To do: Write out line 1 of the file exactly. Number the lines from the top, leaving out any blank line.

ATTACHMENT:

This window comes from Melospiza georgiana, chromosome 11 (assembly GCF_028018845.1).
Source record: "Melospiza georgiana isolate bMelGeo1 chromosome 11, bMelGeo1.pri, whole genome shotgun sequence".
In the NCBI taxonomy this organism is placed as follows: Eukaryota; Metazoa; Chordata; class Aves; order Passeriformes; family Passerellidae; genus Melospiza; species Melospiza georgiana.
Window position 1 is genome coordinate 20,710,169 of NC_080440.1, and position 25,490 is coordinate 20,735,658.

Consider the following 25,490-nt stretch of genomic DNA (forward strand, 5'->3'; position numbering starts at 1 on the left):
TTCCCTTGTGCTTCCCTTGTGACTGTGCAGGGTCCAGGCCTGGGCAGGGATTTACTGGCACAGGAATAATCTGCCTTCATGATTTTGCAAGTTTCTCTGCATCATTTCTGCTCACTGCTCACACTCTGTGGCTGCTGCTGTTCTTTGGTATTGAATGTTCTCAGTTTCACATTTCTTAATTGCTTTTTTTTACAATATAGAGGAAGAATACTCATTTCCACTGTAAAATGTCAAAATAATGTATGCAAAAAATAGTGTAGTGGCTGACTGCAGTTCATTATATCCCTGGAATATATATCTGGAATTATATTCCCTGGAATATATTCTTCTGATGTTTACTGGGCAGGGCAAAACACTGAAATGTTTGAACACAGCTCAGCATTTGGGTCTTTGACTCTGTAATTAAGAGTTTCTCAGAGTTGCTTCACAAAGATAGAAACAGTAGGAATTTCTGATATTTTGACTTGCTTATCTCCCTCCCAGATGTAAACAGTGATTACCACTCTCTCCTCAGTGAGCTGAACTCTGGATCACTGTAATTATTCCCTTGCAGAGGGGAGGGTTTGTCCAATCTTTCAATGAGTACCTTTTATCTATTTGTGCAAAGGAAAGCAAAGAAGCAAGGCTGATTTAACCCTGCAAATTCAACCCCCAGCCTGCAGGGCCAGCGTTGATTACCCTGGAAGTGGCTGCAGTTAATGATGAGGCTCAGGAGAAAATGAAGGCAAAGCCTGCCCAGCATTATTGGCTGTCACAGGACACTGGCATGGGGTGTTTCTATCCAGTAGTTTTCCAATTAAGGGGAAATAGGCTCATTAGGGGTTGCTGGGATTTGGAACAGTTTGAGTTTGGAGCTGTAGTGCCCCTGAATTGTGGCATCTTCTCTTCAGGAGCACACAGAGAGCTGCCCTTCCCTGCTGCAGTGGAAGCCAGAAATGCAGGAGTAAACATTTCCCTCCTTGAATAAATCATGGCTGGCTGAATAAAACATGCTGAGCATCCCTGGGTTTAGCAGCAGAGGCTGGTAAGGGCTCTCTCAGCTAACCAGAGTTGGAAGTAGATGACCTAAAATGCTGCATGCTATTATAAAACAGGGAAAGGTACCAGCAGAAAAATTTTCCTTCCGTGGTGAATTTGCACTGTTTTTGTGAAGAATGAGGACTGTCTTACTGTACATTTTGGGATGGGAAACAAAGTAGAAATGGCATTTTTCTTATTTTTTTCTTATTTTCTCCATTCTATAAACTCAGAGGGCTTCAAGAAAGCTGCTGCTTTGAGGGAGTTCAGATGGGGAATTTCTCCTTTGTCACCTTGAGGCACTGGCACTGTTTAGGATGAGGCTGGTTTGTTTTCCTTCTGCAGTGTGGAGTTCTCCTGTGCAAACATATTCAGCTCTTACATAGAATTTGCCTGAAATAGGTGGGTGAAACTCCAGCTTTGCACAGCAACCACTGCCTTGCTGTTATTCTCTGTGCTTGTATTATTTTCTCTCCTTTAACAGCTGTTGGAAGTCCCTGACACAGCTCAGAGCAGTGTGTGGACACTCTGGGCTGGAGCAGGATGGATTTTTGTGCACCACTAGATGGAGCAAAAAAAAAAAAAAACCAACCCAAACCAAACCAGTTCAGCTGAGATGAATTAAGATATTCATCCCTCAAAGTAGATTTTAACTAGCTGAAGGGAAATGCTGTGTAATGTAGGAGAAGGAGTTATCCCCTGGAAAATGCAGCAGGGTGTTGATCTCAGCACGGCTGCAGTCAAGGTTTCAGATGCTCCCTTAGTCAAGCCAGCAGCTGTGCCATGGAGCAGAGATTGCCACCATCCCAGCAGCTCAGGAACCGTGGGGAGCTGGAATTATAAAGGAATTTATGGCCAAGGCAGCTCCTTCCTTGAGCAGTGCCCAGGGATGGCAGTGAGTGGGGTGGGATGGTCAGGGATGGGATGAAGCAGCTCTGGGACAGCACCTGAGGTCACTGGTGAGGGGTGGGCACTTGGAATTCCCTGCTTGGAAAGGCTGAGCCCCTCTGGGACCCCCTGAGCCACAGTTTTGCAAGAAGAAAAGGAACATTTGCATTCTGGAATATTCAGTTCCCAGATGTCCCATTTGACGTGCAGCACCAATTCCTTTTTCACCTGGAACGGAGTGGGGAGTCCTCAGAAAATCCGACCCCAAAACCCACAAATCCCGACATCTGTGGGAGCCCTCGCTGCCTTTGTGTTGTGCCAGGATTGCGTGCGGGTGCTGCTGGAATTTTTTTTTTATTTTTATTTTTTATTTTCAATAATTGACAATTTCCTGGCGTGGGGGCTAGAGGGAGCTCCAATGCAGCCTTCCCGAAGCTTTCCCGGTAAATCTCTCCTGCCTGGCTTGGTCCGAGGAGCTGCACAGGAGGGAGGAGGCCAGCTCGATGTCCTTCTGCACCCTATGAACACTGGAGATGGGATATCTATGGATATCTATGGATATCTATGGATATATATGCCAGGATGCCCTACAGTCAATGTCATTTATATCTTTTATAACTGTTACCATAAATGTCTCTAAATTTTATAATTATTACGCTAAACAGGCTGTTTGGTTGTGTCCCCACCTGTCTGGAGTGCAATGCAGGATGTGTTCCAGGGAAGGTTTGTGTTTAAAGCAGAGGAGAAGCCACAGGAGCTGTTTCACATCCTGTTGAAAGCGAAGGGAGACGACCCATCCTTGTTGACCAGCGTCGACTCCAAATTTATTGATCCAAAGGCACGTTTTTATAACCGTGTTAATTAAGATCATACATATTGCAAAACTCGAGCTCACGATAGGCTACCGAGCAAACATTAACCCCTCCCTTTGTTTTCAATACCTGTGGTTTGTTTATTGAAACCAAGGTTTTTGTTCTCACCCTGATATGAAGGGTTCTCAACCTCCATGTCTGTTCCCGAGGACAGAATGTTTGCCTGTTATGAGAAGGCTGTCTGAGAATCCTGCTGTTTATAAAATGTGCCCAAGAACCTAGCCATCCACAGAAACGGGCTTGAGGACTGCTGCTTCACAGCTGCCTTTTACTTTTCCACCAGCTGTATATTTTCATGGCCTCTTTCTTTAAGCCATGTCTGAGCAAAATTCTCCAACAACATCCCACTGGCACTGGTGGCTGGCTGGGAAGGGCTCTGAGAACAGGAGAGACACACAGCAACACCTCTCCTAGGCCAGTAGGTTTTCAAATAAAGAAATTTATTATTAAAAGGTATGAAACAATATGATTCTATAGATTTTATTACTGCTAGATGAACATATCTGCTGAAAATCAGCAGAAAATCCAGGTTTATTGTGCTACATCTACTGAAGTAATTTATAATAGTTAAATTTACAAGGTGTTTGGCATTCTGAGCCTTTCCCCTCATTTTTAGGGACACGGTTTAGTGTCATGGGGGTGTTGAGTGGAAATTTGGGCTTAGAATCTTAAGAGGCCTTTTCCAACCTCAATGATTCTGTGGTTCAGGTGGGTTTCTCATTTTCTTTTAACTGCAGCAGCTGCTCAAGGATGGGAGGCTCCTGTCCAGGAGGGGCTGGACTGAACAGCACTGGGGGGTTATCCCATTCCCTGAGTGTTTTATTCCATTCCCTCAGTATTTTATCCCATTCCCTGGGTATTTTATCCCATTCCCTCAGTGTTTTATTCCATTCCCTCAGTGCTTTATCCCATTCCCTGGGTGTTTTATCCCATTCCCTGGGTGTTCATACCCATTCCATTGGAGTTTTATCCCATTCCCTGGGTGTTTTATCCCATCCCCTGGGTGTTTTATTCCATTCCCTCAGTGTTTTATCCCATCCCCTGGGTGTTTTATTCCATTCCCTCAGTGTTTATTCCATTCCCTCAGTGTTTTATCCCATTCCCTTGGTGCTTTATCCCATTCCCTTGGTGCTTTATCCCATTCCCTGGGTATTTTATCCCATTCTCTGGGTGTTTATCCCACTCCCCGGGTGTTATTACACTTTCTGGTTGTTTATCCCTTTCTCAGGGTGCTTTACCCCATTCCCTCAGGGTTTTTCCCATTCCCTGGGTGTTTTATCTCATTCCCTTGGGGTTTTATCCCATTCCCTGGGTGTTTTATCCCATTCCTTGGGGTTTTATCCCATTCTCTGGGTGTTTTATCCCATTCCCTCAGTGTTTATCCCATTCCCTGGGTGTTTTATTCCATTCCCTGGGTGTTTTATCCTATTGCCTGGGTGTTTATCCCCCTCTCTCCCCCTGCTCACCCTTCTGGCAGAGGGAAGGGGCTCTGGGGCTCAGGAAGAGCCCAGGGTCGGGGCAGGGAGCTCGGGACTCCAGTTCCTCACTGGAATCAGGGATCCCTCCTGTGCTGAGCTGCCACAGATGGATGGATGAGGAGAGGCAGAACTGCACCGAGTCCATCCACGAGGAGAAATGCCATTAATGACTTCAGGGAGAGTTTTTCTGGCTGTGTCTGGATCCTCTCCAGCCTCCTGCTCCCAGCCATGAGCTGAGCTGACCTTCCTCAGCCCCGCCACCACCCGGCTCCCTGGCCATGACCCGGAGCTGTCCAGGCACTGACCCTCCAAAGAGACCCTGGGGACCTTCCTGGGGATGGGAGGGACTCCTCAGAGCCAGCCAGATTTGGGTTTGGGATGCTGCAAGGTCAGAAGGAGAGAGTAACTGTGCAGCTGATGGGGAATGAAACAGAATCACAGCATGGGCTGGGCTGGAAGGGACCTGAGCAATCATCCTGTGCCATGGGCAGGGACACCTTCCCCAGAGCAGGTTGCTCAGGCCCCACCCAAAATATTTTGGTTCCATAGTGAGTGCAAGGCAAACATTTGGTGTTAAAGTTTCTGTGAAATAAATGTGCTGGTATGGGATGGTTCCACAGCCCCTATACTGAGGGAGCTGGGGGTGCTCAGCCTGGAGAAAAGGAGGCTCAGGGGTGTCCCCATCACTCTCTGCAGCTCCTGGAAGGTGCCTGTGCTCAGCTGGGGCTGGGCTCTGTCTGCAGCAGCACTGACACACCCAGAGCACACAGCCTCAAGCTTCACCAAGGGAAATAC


This window comes from Melospiza georgiana, chromosome 11 (assembly GCF_028018845.1).